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Was COVID-19 research funding well spent?

Some academics argue it should have been part of regular funding programs, or more focused.

BY BRIAN OWENS | AUG 09 2021

A full month before the World Health Organization declared COVID-19 a global pandemic in March 2020, the Canadian Institutes of Health Research launched a $55 million emergency funding competition to help the scientific community learn all it could about the novel coronavirus. Many Canadian researchers dropped everything to focus their research efforts on the new threat as society – and its universities – went into lockdown.

A second rapid funding round followed in April. Over the past 18 months, CIHR distributed more than $236 million to 556 projects in 23 competitions. Partners like the Social Sciences and Humanities Research Council and provincial health research foundations contributed another $20 million. None of the funding was diverted from other programs; it was all new money.

While the first round of funding was completed in just four weeks compared to the usual 12- to 18-month timeline for a new competition, and the research community pivoted quickly to adapt, some Canadian academics question whether creating a new, specific funding program for COVID-19 was the right choice.

Paola Marignani, a molecular biologist at Dalhousie University, says the extra money might have been better spent by simply adding it to the agency’s regular open competitions. That infusion of cash could have boosted grant success rates back up to their historic levels of 30 per cent, and would inevitably lead to some discoveries relevant to the pandemic, as well as others that would help against future novel diseases, and other more common diseases like cancer and diabetes that will still be around after the pandemic is over, says Dr. Marignani.

“I work with adenoviruses, which are used in some of the vaccines, but I’m not going to switch over my cancer and basic biology programs just to chase COVID[-19] money,” she says.

Nathalie Grandvaux, a virologist at the Université de Montréal, says more funding for basic research is always needed, but it would have been very difficult for Canadian researchers to be able to address any questions about the coronavirus without fast, specific grants, because their labs were not sufficiently funded to be able respond to the pandemic simply by reorienting their teams. “We paid the price for the lack of funding in the past,” she says.

Many academics acknowledge that the political pressure to respond to the pandemic made it inevitable that any new money would have to be directed towards COVID-19. “It would be difficult for the government to say that they are going to invest $1 billion in a long-term strategy, and not the pandemic,” says Jim Woodgett, a cell biologist at the Lunenfeld-Tanenbaum Research Institute, a patient care, teaching and research centre affiliated with the University of Toronto. “There’s a level of expediency needed that precludes long-term thinking.”

Adrian Mota, the CIHR’s associate vice-president, research programs – operations, says that the balance between basic, investigator-led research and more directed, applied grants is always a topic of intense discussion, but in this case, it was clear that a more directed approach was the right one. “There’s no question of the value of investing in open research, but as the pandemic evolved, it made more sense to invest in strategic competitions,” he says.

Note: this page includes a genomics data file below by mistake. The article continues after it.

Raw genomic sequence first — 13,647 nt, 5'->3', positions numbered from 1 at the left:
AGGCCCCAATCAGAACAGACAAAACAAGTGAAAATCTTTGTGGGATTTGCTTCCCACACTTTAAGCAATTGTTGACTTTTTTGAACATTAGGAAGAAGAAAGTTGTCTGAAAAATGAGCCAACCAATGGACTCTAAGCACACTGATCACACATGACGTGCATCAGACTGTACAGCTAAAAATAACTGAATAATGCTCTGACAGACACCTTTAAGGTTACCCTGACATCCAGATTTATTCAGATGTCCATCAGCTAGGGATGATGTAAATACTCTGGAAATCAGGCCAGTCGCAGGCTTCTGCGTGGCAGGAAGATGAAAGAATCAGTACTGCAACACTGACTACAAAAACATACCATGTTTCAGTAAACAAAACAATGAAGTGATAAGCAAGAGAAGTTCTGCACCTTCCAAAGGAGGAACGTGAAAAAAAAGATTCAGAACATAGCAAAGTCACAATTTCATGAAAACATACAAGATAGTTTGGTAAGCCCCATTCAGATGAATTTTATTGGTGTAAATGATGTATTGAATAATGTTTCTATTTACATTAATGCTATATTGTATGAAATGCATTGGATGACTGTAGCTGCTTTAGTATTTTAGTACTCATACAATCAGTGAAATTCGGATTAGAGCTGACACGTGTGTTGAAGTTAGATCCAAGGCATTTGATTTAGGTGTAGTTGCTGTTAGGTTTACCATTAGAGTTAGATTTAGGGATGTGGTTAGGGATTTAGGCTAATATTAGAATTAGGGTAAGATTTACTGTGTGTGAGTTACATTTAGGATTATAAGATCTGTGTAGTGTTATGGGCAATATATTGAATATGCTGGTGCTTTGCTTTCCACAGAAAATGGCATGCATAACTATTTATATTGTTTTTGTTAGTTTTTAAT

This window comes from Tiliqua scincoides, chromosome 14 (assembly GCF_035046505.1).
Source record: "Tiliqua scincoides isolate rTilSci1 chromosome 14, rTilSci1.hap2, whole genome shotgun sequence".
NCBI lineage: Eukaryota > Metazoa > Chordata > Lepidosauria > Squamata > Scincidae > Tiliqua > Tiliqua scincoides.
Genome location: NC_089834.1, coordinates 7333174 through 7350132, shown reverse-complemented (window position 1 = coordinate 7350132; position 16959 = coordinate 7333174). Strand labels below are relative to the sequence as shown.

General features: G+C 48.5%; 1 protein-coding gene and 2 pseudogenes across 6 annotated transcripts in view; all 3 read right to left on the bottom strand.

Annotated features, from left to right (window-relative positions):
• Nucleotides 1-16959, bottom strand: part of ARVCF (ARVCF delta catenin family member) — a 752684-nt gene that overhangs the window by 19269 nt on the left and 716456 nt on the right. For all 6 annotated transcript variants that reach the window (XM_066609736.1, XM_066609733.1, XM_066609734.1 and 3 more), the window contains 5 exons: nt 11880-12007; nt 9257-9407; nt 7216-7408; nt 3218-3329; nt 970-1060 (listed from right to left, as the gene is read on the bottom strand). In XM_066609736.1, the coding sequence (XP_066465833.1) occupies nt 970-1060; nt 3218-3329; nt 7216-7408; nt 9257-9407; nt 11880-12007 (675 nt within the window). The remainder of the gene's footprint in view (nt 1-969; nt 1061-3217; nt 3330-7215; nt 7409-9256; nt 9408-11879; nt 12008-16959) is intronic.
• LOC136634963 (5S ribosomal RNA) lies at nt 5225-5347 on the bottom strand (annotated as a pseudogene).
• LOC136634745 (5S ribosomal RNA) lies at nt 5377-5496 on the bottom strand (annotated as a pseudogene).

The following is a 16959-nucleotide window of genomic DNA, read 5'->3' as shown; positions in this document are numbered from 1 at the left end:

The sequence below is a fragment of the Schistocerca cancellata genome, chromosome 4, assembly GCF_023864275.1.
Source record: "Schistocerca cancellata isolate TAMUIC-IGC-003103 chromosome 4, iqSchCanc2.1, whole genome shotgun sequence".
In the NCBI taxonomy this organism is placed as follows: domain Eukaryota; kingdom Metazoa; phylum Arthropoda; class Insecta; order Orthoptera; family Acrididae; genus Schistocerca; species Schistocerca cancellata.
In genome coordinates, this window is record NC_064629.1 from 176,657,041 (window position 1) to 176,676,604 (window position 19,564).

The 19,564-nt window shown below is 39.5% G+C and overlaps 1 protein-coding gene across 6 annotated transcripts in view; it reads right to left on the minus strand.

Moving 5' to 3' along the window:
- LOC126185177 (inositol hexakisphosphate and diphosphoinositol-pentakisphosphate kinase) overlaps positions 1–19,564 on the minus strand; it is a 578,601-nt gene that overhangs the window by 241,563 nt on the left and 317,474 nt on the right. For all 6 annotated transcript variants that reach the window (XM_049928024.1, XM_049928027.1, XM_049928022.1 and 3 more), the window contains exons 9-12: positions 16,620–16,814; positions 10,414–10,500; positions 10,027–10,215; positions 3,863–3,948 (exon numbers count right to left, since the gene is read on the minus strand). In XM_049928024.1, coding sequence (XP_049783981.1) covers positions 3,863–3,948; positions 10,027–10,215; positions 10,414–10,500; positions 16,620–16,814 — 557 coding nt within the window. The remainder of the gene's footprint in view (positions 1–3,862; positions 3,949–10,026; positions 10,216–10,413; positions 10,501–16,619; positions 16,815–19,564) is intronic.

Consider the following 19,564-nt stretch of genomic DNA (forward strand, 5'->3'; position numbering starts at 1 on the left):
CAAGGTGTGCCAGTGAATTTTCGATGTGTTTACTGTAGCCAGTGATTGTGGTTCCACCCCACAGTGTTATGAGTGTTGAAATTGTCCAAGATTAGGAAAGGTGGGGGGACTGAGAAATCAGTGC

Within those directed competitions, however, the agency accepted applications for pretty much any project related to COVID-19, but asked reviewers to concentrate on the ones that might have the best chance of providing immediate aid for the pandemic response. “You don’t always know where the best results will come from, so it makes sense to cast the net wide,” says Mr. Mota.

However, that made the job of peer review difficult for those evaluating the applications, who had to pass over many high-quality proposals that might take longer to come to fruition. Ironically, many researchers would have preferred a bit more top-down direction in the competitions. “Reviewers didn’t have full clarity on what was wanted,” says Shirin Kalyan, an immunologist at the University of British Columbia, who helped review COVID-19 grant applications. “It would have been helpful if CIHR had laid out a timeline for the specific kinds of applications they wanted.”

Dr. Grandvaux says in retrospect, the first competitions should have focused more on specific topics like developing an animal model for transmission, the basic biology of the virus, and surveillance capacity and variant sequencing. “Sequencing came very late, it could have been prioritized in the early funding,” she says.

As the emergency phase of the pandemic eases, researchers hope that the experience of the past year has helped to demonstrate the value of basic research. Armed with new examples of how long-term bets in science can pay off, such as the lipid nanoparticle research at UBC that contributed to the development of the mRNA vaccines, science advocates will push for greater investment not just in pandemic-specific research, but the basic science that underpins it.

“The pandemic highlights the need to invest in Canadian science,” says Dr. Kalyan. “A lot of money went into COVID-19, now people want to get back to what they do for a living.”

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